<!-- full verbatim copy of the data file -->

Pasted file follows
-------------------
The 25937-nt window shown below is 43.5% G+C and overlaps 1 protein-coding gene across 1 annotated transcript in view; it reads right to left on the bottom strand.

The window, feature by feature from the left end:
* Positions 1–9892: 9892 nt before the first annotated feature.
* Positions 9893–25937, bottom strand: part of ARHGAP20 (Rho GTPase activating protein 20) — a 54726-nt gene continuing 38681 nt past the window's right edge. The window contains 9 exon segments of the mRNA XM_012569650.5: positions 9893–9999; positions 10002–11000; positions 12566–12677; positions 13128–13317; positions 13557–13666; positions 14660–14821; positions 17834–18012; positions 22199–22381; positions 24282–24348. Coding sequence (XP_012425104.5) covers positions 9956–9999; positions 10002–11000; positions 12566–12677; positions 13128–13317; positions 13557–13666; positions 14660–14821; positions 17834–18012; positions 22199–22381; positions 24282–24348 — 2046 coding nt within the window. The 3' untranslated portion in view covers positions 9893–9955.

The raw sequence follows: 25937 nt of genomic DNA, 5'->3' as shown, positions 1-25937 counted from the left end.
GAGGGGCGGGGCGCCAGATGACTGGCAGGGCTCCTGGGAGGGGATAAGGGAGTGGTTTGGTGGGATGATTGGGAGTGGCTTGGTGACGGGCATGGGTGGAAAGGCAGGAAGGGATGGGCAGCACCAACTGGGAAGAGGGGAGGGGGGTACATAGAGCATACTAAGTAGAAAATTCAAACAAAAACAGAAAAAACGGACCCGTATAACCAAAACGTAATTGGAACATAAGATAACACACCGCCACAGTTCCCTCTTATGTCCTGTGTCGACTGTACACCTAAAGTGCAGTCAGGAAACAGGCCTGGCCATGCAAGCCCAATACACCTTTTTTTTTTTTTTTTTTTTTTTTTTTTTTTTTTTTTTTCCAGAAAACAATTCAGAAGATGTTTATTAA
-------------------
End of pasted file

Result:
The 25937-nt window shown below is 43.5% G+C and overlaps 1 protein-coding gene across 1 annotated transcript in view; it reads right to left on the bottom strand.

The window, feature by feature from the left end:
* Positions 1–9892: 9892 nt before the first annotated feature.
* Positions 9893–25937, bottom strand: part of ARHGAP20 (Rho GTPase activating protein 20) — a 54726-nt gene continuing 38681 nt past the window's right edge. The window contains 9 exon segments of the mRNA XM_012569650.5: positions 9893–9999; positions 10002–11000; positions 12566–12677; positions 13128–13317; positions 13557–13666; positions 14660–14821; positions 17834–18012; positions 22199–22381; positions 24282–24348. Coding sequence (XP_012425104.5) covers positions 9956–9999; positions 10002–11000; positions 12566–12677; positions 13128–13317; positions 13557–13666; positions 14660–14821; positions 17834–18012; positions 22199–22381; positions 24282–24348 — 2046 coding nt within the window. The 3' untranslated portion in view covers positions 9893–9955.

The raw sequence follows: 25937 nt of genomic DNA, 5'->3' as shown, positions 1-25937 counted from the left end.
GAGGGGCGGGGCGCCAGATGACTGGCAGGGCTCCTGGGAGGGGATAAGGGAGTGGTTTGGTGGGATGATTGGGAGTGGCTTGGTGACGGGCATGGGTGGAAAGGCAGGAAGGGATGGGCAGCACCAACTGGGAAGAGGGGAGGGGGGTACATAGAGCATACTAAGTAGAAAATTCAAACAAAAACAGAAAAAACGGACCCGTATAACCAAAACGTAATTGGAACATAAGATAACACACCGCCACAGTTCCCTCTTATGTCCTGTGTCGACTGTACACCTAAAGTGCAGTCAGGAAACAGGCCTGGCCATGCAAGCCCAATACACCTTTTTTTTTTTTTTTTTTTTTTTTTTTTTTTTTTTTTTTCCAGAAAACAATTCAGAAGATGTTTATTAA